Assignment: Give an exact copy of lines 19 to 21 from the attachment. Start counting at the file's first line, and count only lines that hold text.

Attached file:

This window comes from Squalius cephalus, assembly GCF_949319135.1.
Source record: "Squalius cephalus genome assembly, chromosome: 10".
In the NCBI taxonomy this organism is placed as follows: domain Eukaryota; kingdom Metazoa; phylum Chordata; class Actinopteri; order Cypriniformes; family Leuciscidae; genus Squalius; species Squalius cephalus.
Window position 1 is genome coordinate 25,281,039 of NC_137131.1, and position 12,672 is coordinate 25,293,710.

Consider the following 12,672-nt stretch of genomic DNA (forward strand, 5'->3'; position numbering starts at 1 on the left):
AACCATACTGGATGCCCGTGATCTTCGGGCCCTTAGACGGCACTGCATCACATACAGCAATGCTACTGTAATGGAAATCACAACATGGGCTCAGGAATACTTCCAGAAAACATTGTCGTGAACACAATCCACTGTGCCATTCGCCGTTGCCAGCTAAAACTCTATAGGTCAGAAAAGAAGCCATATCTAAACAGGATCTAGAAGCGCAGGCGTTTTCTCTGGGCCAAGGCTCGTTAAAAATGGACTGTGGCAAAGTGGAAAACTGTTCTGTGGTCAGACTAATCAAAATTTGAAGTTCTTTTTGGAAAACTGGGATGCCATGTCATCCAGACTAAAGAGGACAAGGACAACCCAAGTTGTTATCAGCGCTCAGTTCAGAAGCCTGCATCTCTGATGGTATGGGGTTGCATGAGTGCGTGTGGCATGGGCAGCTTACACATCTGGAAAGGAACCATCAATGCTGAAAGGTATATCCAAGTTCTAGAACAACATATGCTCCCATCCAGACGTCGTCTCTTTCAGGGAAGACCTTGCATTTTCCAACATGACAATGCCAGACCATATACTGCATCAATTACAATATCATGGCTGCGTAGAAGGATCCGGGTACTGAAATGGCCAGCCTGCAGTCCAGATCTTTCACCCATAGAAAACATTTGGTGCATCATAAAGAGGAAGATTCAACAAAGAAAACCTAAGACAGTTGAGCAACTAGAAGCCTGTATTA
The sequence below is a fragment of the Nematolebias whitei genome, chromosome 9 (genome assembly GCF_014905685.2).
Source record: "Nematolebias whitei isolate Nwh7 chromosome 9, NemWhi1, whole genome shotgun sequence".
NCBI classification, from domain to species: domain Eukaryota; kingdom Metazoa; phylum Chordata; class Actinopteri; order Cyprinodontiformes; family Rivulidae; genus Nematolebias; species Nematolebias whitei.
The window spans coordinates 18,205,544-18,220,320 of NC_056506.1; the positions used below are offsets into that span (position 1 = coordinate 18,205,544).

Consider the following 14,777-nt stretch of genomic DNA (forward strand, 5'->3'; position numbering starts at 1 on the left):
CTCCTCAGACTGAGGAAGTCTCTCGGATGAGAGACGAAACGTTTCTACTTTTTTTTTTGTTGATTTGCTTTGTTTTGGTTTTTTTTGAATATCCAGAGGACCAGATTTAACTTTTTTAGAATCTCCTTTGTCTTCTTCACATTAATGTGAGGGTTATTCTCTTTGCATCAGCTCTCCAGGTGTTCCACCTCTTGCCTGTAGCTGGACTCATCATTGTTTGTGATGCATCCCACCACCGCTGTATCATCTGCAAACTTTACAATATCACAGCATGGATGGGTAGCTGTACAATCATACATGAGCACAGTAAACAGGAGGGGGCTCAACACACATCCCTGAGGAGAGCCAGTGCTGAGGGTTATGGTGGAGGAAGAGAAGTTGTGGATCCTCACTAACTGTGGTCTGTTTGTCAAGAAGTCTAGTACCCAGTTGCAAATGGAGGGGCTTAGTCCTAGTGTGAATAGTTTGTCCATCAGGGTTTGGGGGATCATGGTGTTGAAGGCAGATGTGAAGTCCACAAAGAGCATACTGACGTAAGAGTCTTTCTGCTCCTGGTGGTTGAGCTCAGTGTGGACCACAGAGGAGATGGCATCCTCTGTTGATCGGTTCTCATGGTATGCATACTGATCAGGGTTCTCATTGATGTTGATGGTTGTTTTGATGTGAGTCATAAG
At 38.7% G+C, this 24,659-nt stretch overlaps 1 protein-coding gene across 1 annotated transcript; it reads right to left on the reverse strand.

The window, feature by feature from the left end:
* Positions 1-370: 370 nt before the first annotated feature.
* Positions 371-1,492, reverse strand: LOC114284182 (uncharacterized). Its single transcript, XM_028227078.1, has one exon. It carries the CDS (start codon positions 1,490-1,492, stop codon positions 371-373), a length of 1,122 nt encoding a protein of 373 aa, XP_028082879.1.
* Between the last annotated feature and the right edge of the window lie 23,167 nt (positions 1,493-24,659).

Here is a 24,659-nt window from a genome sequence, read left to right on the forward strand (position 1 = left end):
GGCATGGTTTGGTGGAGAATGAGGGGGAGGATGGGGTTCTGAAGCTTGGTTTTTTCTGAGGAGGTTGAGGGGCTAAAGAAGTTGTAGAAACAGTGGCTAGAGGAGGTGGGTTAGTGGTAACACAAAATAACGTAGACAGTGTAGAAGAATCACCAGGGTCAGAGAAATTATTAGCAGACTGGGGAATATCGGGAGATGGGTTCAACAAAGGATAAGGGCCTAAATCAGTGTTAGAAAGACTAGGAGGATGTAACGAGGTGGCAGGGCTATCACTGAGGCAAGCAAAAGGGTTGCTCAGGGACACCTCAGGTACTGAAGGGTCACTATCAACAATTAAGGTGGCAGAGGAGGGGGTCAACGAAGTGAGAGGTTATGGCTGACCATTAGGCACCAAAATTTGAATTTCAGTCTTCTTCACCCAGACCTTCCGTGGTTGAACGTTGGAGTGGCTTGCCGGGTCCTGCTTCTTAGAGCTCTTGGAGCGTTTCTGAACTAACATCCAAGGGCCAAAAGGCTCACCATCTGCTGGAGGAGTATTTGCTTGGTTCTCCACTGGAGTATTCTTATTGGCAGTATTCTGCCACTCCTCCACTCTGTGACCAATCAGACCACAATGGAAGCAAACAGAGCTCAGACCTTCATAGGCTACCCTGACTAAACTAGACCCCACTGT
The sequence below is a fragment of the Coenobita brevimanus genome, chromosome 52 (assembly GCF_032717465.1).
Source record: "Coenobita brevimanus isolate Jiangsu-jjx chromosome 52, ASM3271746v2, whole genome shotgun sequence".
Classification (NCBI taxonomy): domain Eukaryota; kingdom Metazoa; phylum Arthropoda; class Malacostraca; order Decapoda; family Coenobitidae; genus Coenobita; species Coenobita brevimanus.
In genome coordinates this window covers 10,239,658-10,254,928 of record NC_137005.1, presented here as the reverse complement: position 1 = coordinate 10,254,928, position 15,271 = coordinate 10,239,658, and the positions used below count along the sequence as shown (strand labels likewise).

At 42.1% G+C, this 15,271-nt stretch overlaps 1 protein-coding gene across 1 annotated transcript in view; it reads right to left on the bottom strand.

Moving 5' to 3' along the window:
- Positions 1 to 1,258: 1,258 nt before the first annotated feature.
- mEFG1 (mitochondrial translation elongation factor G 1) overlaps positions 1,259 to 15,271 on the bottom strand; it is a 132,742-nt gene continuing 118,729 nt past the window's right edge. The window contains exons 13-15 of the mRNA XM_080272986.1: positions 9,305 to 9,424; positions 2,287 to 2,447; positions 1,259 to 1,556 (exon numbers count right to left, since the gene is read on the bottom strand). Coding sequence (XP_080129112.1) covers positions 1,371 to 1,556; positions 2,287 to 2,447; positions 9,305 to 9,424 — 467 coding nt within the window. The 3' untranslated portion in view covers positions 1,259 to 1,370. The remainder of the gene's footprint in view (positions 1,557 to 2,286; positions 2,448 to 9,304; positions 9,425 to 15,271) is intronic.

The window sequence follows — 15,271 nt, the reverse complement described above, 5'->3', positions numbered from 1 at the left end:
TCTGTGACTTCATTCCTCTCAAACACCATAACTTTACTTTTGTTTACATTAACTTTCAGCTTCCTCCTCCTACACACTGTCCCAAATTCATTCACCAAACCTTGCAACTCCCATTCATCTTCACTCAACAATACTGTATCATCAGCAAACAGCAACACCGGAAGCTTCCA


GGCATGGTTTGGTGGAGAATGAGGGGGAGGATGGGGTTCTGAAGCTTGGTTTTTTCTGAGGAGGTTGAGGGGCTAAAGAAGTTGTAGAAACAGTGGCTAGAGGAGGTGGGTTAGTGGTAACACAAAATAACGTAGACAGTGTAGAAGAATCACCAGGGTCAGAGAAATTATTAGCAGACTGGGGAATATCGGGAGATGGGTTCAACAAAGGATAAGGGCCTAAATCAGTGTTAGAAAGACTAGGAGGATGTAACGAGGTGGCAGGGCTATCACTGAGGCAAGCAAAAGGGTTGCTCAGGGACACCTCAGGTACTGAAGGGTCACTATCAACAATTAAGGTGGCAGAGGAGGGGGTCAACGAAGTGAGAGGTTATGGCTGACCATTAGGCACCAAAATTTGAATTTCAGTCTTCTTCACCCAGACCTTCCGTGGTTGAACGTTGGAGTGGCTTGCCGGGTCCTGCTTCTTAGAGCTCTTGGAGCGTTTCTGAACTAACATCCAAGGGCCAAAAGGCTCACCATCTGCTGGAGGAGTATTTGCTTGGTTCTCCACTGGAGTATTCTTATTGGCAGTATTCTGCCACTCCTCCACTCTGTGACCAATCAGACCACAATGGAAGCAAACAGAGCTCAGACCTTCATAGGCTACCCTGACTAAACTAGACCCCACTGT
The sequence below is a fragment of the Coenobita brevimanus genome, chromosome 52 (assembly GCF_032717465.1).
Source record: "Coenobita brevimanus isolate Jiangsu-jjx chromosome 52, ASM3271746v2, whole genome shotgun sequence".